The Shift Towards More Versatile Greases: Meeting Lubrication Challenges Head-On

On September 28, the Asian Lubricant Industry Association (ALIA) hosted a webinar on Lubrication Challenges and Grease Selection, featuring industry expert Mikael Kruse, product manager for industrial greases at AXEL Christiernsson AB, based in Sweden. 

The webinar wasmoderated by Paul Nai, chair of the ALIA Technology and Information Subcommittee and regional business director of Lubrizol Southeast Asia Private Limited.

During the webinar, Kruse outlined a trend away from specialised greases to more versatile options. This shift is driven by a growing demand from users for products that can handle a wider range of applications and reduce the complexity of inventory management, while still effectively addressing challenges posed by factors such as water, temperature, speed, vibrations and dust. This move towards versatility is further propelled by pressure on lithium prices and availability, prompting the industry to develop and explore alternatives.

Calcium sulfonate complex greases are a key focus for development. These greases, while softer and lower in viscosity, lack the versatility of lithium complex. Industry experts are actively working to bridge this gap, seeking to enhance the performance of calcium sulfonate complex greases to meet a broader range of lubrication needs. Pressure on lithium, from a price and availability perspective, is going to speed up the development of all other grades, says Kruse.

However, we are not there yet, he says. Especially at higher speeds and lower temperatures. Kruse, a current board member of the European Lubricating Grease Institute (ELGI), outlined several challenges affecting applications and considerations in grease development and selection.

Kruse has more than 27 years of experience in the grease industry since joining AXEL Christiernsson in 1995. As product manager, he is occupied by maintaining and developing Axel’s range of industrial greases, technical support and lubrication education.

During the webinar, Kruse highlighted the presence of water in lubricant applications as a key challenge. Water significantly elevates the risk of corrosion, washout and the decline in lubricating life. Lubricating greases do not mix well with water, “which happens sooner or later when you have a wet application”, says Kruse. It is imperative to select greases with superior barrier ability to protect against water ingress.

Calcium thickeners were recommended as a suitable choice for applications exposed to water. They excel in handling water ingress, corrosion protection and maintaining barrier ability over an extended period. In contrast, lithium and clay thickeners are less effective in the presence of water, leading to reduced lubricating lifetimes.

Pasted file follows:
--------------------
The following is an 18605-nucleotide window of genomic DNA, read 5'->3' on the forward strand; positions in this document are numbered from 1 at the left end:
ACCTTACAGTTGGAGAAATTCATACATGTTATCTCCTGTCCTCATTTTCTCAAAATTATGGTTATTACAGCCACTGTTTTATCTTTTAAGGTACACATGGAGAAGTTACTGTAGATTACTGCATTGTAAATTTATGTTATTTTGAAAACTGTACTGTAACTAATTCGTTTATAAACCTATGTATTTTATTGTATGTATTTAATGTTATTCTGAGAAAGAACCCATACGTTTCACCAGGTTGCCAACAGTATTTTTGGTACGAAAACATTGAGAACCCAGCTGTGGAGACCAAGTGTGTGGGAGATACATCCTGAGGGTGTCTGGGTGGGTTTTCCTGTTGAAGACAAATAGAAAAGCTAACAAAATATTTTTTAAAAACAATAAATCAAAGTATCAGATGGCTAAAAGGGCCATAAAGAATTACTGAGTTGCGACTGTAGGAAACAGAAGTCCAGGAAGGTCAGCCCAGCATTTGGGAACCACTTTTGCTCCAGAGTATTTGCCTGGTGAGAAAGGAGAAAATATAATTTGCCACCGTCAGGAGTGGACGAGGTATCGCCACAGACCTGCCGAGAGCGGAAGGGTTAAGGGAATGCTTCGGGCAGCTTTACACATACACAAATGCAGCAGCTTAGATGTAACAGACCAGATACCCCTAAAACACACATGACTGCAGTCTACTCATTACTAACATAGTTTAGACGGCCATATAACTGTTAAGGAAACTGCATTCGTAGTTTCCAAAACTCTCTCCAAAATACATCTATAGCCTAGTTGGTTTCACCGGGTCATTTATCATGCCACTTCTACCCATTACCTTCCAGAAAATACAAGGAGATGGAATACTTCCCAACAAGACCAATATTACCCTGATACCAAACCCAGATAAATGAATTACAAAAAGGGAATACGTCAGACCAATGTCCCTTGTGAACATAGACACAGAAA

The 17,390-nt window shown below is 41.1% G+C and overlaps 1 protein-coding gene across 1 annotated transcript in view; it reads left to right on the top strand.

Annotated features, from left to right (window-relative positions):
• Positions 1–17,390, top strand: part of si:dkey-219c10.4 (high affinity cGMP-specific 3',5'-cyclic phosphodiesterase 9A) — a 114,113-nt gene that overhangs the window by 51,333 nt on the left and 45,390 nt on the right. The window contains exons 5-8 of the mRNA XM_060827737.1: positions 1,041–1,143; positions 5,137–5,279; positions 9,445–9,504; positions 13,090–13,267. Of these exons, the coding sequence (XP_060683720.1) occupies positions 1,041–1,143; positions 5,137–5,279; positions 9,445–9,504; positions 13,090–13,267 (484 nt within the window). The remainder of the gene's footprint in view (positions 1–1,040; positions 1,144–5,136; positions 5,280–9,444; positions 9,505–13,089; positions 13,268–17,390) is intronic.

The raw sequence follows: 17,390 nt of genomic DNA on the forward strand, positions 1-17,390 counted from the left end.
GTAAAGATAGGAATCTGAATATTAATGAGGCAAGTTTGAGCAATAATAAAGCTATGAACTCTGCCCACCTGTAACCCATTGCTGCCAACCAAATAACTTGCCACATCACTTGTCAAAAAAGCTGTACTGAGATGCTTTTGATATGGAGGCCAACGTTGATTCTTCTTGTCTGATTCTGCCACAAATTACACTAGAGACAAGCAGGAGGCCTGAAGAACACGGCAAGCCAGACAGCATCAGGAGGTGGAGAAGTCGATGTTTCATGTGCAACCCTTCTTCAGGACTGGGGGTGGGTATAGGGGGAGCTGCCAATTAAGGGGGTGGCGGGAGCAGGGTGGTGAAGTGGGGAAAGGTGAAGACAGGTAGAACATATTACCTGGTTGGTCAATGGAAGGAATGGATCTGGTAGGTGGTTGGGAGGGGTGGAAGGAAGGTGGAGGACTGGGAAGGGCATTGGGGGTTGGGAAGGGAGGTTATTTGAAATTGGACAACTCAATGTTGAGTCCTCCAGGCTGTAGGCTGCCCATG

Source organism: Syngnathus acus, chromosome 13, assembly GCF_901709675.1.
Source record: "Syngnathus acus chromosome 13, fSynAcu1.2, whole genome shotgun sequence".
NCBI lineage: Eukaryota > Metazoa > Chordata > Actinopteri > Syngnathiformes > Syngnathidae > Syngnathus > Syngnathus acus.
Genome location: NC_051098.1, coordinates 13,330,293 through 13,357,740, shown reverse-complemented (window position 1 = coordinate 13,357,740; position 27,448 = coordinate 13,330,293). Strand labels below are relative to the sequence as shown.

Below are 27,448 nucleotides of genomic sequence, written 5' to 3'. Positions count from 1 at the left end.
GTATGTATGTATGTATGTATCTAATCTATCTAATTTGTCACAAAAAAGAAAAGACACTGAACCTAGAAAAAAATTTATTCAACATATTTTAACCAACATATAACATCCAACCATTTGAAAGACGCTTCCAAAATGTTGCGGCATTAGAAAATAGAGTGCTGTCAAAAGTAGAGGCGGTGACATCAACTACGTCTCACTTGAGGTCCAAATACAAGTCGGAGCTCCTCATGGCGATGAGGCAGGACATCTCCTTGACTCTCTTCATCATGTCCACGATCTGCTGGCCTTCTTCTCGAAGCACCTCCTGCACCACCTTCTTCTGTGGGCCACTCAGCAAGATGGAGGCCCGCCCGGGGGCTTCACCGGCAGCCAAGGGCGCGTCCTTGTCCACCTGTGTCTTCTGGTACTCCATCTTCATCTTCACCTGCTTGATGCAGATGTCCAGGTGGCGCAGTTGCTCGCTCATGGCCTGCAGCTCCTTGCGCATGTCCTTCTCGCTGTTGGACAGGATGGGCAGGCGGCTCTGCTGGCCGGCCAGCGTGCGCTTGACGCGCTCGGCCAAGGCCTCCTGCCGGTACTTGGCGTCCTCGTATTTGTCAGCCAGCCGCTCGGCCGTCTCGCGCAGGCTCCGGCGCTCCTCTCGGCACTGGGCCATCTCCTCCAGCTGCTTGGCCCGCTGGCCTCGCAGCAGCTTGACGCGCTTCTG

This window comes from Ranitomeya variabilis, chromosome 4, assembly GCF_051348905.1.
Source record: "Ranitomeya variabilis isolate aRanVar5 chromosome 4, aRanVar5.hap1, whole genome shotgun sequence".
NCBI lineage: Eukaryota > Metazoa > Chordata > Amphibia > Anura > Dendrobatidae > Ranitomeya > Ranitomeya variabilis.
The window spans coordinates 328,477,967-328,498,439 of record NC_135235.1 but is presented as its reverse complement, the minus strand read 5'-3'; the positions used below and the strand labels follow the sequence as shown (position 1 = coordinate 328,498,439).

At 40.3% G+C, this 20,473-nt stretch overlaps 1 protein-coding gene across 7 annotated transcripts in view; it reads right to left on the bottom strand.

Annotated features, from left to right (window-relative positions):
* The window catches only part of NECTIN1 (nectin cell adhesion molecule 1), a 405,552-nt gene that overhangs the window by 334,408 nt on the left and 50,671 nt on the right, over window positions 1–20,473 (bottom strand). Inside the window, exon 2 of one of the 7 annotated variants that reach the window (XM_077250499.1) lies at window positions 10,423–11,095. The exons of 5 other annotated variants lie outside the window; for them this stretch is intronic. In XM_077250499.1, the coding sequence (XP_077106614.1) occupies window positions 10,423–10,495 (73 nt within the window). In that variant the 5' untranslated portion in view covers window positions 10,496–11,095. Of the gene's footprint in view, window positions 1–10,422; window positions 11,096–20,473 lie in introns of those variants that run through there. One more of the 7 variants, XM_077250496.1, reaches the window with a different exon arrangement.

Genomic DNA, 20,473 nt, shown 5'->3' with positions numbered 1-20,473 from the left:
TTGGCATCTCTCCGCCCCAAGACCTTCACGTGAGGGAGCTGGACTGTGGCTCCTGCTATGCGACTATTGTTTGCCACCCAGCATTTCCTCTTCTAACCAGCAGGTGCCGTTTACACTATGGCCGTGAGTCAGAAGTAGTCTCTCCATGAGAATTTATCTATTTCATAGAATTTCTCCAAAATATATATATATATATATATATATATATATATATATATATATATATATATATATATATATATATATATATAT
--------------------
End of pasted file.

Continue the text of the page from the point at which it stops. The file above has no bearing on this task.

Another common challenge is the presence of dust and dirt in lubrication applications, increasing the risk of wear and surface damage. As particles and debris enter the lubrication zone, friction rises, resulting in increased energy consumption and a decline in lubricating life. Selecting greases that provide effective sealing and improved shock load and wear protection is crucial, says Kruse.

Extreme ambient temperatures, both hot and cold, pose significant challenges for lubricating greases. In hot conditions, oxidation and thermal degradation lead to thickening and reduced lubricity. In cold conditions, greases can become immobilised, resulting in a decline in lubricating ability. To address these issues, greases must possess good oxidation inhibition, thermal stability, and in case of cold exposure, low-temperature flow properties. Kruse also noted the role of dedicated additives for heated applications and complex or polyurea thickeners, which will last at a higher temperature for a longer time.

Applications involving heavy and shock loads require careful consideration of lubricating film thickness. Heavy loads make it challenging to maintain an adequate lubricating film, increasing the risk of metal-to-metal contact. High viscosity and viscosity index are essential properties to ensure effective lubrication under these conditions. Polymer content and complex thickeners can further reinforce the lubricating film, protecting wear and shock loads, says Kruse.

The speed of an application significantly influences grease selection. Slow speeds require high-viscosity greases, while high speeds necessitate low-viscosity options. Greases that are too thick at high speeds can lead to excessive friction and energy consumption, as well as shear degradation, says Kruse. Synthetic oils and complex thickeners offer solutions to address these challenges, expanding the temperature range within which greases can be used effectively.

Applications subjected to vibrations, especially those with high frequency and amplitude, are prone to shear degradation and lubricating loss. Proper shear stability, adhesion, and consistency are crucial properties to combat these challenges. Complex thickeners and, in some cases, polymer content can enhance a grease’s resistance to shear degradation, ensuring it remains effective even in high-vibration environments, says Kruse.

Informed decision-making is the key to achieving lubrication success.  During the webinar, Kruse outlined the importance of understanding the unique requirements of each application to determine the grease abilities required. Armed with the knowledge of key performance needs and the properties that matter most, lubrication professionals can guide customers and end-users towards optimal grease choices—with a focus on value, rather than cost.

To gain deeper insights into these lubrication challenges and solutions, you can watch the full ALIA webinar in the members’ area of the ALIA website.

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